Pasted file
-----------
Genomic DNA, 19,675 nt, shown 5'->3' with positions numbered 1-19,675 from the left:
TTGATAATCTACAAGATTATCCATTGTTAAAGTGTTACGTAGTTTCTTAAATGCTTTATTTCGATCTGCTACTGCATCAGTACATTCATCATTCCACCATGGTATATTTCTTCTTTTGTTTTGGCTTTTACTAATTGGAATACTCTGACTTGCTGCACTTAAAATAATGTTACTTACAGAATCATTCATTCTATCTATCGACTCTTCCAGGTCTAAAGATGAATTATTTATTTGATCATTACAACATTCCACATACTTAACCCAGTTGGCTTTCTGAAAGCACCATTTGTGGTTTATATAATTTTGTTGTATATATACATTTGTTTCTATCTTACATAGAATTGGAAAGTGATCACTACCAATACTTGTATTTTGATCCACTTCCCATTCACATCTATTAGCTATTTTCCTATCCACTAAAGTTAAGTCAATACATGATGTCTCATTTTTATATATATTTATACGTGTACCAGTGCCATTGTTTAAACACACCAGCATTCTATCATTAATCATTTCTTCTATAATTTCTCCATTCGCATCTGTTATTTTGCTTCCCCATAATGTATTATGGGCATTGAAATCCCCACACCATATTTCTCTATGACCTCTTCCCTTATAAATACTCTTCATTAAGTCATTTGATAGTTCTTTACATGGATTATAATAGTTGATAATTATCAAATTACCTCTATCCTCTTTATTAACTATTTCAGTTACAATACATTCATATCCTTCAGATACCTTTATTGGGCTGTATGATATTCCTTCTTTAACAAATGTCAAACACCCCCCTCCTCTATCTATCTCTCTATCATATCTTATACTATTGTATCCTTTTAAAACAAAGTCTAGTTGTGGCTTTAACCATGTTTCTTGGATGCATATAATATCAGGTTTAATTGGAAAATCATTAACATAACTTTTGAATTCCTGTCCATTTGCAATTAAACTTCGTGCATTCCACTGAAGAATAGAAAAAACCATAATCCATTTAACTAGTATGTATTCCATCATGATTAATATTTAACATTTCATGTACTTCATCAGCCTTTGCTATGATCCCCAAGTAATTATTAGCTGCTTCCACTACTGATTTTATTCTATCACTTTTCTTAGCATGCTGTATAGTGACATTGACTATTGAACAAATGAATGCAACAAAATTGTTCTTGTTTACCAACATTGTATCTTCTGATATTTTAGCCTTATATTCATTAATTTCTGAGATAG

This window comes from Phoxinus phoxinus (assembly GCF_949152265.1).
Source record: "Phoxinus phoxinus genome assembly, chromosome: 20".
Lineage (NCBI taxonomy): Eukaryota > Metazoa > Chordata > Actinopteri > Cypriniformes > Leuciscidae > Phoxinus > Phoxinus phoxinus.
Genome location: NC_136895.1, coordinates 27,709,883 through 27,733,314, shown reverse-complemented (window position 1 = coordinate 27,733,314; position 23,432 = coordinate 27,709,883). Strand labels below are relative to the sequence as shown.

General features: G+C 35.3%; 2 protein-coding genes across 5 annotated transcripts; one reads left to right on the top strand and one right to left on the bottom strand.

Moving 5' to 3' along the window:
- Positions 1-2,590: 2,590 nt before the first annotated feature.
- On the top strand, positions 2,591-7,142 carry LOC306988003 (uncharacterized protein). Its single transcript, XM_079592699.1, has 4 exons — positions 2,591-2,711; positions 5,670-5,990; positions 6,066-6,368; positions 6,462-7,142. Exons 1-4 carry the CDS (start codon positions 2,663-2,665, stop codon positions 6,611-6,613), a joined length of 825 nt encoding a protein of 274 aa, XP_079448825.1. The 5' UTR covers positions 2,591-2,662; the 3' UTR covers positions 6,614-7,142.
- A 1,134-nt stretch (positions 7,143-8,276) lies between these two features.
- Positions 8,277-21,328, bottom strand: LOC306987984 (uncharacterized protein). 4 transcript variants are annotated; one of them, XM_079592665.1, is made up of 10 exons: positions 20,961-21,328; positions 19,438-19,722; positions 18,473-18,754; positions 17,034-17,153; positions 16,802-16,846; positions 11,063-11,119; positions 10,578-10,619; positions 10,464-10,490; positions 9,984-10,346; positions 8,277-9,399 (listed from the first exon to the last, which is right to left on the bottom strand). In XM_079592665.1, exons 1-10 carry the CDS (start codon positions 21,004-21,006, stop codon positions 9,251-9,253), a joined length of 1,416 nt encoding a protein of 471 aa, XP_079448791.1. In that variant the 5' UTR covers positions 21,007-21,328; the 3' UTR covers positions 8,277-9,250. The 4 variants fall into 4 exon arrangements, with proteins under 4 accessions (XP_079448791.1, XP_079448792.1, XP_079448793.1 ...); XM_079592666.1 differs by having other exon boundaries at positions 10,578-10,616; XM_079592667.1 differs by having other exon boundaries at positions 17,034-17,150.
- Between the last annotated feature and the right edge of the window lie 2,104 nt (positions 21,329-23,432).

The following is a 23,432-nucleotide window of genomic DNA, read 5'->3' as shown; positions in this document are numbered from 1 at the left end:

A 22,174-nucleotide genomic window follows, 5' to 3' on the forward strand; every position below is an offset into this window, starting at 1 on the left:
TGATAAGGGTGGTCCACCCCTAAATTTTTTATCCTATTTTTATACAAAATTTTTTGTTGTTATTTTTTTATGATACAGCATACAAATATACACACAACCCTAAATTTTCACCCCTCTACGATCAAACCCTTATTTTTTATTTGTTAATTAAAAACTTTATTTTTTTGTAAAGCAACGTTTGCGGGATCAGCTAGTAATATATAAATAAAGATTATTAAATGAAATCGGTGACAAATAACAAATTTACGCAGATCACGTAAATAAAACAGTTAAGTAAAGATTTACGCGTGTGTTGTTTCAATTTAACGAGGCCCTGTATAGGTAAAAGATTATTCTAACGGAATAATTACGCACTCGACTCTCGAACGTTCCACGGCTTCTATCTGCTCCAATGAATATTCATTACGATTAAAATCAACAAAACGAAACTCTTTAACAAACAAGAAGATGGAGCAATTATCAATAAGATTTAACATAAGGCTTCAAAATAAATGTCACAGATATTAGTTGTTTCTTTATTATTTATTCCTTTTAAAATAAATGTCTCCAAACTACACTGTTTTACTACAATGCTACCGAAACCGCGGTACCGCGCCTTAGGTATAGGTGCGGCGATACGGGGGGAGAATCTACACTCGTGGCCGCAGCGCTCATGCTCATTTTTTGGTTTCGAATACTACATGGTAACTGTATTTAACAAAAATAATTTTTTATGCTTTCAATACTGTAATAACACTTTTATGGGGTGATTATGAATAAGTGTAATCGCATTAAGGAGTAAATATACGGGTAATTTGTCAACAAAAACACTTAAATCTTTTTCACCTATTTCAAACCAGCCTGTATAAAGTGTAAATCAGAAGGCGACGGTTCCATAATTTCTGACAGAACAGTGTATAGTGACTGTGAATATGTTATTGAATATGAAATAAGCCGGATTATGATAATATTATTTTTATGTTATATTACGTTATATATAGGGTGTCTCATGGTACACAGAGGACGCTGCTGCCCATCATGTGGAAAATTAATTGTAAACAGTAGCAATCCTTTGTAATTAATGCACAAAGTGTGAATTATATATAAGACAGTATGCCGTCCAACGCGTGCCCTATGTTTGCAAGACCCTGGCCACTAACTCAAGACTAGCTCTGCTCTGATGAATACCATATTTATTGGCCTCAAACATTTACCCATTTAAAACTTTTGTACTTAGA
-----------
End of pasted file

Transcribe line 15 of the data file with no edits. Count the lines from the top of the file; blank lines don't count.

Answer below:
A 22,174-nucleotide genomic window follows, 5' to 3' on the forward strand; every position below is an offset into this window, starting at 1 on the left: